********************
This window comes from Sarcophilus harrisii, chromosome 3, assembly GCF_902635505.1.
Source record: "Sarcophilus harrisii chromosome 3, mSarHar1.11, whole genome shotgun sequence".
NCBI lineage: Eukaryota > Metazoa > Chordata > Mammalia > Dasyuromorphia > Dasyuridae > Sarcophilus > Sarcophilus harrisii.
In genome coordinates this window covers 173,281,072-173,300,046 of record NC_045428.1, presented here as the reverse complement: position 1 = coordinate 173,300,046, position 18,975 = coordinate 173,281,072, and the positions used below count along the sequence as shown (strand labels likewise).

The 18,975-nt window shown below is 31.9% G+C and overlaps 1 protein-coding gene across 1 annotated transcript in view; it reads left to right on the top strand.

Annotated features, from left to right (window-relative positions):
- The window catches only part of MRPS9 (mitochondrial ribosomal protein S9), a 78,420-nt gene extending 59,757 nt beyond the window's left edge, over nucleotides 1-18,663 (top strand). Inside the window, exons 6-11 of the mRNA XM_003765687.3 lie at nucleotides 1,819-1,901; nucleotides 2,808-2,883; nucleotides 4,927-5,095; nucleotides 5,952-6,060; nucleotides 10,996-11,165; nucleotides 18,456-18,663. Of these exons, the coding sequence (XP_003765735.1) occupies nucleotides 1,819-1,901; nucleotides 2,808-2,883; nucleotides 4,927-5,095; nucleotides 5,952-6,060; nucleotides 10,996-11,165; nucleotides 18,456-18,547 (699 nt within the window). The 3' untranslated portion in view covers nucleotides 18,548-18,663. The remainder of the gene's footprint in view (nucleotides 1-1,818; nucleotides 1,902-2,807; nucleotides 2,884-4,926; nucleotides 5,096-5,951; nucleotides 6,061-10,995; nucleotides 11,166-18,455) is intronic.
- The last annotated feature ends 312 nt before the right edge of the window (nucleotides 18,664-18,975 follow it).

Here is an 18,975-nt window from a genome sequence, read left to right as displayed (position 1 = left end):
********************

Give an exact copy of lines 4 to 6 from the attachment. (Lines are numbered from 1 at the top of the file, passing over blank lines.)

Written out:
In genome coordinates this window covers 173,281,072-173,300,046 of record NC_045428.1, presented here as the reverse complement: position 1 = coordinate 173,300,046, position 18,975 = coordinate 173,281,072, and the positions used below count along the sequence as shown (strand labels likewise).

The 18,975-nt window shown below is 31.9% G+C and overlaps 1 protein-coding gene across 1 annotated transcript in view; it reads left to right on the top strand.

Annotated features, from left to right (window-relative positions):